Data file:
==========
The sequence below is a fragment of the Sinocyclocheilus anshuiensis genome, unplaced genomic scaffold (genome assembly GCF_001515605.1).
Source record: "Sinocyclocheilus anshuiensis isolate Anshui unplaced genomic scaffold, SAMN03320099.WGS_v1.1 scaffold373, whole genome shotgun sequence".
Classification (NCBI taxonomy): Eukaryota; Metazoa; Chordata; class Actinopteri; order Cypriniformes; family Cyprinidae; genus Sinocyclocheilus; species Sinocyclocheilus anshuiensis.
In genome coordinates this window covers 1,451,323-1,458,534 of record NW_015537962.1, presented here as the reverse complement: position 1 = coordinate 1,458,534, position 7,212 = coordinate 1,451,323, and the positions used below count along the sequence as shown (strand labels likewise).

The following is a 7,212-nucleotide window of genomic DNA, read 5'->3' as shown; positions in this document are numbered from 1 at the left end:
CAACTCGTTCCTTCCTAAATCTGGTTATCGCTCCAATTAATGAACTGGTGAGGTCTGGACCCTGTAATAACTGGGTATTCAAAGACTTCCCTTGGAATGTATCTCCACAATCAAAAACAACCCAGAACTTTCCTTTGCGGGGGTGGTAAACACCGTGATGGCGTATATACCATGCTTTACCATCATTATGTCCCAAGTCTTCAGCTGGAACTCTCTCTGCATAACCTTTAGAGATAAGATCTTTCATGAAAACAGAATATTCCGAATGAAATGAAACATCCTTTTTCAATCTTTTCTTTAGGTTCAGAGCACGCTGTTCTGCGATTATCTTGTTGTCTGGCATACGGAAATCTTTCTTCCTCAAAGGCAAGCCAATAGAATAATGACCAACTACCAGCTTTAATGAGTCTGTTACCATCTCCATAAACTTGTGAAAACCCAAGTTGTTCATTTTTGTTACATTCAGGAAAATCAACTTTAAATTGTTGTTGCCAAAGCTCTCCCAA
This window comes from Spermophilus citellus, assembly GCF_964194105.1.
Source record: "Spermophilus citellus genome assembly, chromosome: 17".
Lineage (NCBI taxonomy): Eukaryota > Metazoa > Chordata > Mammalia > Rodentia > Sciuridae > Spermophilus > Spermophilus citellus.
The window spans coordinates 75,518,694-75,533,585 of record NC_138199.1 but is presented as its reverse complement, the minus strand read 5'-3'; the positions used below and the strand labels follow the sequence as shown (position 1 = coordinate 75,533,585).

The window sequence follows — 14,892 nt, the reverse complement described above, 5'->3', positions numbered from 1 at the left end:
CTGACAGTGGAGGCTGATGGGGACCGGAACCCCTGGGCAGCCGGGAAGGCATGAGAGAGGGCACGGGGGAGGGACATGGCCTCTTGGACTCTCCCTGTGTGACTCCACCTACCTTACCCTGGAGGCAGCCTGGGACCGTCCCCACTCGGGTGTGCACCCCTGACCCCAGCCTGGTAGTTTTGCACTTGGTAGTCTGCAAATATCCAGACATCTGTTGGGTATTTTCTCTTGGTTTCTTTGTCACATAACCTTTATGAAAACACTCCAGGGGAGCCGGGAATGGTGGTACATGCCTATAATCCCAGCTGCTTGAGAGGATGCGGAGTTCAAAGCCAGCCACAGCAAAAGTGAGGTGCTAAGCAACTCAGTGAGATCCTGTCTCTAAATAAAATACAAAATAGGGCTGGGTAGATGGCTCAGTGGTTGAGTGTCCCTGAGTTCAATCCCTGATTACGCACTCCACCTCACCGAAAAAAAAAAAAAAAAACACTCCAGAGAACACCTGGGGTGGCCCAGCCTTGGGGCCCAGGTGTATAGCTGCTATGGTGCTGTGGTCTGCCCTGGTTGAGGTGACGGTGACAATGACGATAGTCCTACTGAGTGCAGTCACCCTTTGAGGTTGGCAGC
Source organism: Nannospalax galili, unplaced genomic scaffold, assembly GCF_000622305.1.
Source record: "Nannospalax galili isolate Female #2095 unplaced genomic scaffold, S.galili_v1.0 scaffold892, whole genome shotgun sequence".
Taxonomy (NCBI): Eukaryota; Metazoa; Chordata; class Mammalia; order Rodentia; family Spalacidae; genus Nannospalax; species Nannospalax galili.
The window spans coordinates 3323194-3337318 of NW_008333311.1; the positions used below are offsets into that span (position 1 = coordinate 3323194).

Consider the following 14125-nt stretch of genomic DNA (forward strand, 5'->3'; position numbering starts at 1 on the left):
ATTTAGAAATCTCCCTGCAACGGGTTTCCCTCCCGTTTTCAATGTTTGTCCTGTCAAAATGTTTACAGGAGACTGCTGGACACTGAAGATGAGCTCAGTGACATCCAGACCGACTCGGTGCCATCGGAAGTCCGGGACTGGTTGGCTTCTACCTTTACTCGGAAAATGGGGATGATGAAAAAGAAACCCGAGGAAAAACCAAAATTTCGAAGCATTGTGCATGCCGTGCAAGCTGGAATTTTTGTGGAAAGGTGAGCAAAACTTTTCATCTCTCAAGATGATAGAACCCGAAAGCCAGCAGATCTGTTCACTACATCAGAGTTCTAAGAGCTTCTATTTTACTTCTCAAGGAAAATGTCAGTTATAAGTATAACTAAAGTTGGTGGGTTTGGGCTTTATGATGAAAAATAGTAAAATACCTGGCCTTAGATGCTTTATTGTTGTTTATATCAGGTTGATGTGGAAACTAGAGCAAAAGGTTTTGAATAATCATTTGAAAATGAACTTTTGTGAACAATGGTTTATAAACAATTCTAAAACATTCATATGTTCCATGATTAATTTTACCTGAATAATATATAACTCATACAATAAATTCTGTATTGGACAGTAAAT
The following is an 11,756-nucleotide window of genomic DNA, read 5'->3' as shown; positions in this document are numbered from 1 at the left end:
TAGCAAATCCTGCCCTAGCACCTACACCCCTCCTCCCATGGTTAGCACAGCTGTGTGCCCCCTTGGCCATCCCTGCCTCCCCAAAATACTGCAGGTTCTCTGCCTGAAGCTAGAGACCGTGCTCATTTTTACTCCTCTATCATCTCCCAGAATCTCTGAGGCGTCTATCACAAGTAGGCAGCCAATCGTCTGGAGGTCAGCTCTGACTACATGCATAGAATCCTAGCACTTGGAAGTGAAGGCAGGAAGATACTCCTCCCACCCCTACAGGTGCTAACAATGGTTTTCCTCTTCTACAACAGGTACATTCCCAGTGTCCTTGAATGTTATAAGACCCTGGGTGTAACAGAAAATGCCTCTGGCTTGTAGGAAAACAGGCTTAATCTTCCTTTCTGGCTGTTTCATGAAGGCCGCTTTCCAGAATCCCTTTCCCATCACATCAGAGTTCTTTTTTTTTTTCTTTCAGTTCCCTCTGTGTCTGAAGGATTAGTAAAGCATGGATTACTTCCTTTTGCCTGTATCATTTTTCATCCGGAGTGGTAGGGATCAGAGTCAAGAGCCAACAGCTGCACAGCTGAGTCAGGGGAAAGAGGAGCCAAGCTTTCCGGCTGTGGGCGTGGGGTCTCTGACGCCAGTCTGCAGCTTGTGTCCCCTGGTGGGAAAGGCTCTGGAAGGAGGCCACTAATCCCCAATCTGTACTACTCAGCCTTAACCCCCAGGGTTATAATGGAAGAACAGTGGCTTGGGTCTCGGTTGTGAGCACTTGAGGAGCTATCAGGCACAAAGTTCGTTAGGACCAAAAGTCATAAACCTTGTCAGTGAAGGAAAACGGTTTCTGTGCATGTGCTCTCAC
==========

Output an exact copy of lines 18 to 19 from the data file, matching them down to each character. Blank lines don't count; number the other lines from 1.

ATTTAGAAATCTCCCTGCAACGGGTTTCCCTCCCGTTTTCAATGTTTGTCCTGTCAAAATGTTTACAGGAGACTGCTGGACACTGAAGATGAGCTCAGTGACATCCAGACCGACTCGGTGCCATCGGAAGTCCGGGACTGGTTGGCTTCTACCTTTACTCGGAAAATGGGGATGATGAAAAAGAAACCCGAGGAAAAACCAAAATTTCGAAGCATTGTGCATGCCGTGCAAGCTGGAATTTTTGTGGAAAGGTGAGCAAAACTTTTCATCTCTCAAGATGATAGAACCCGAAAGCCAGCAGATCTGTTCACTACATCAGAGTTCTAAGAGCTTCTATTTTACTTCTCAAGGAAAATGTCAGTTATAAGTATAACTAAAGTTGGTGGGTTTGGGCTTTATGATGAAAAATAGTAAAATACCTGGCCTTAGATGCTTTATTGTTGTTTATATCAGGTTGATGTGGAAACTAGAGCAAAAGGTTTTGAATAATCATTTGAAAATGAACTTTTGTGAACAATGGTTTATAAACAATTCTAAAACATTCATATGTTCCATGATTAATTTTACCTGAATAATATATAACTCATACAATAAATTCTGTATTGGACAGTAAAT
The following is an 11,756-nucleotide window of genomic DNA, read 5'->3' as shown; positions in this document are numbered from 1 at the left end: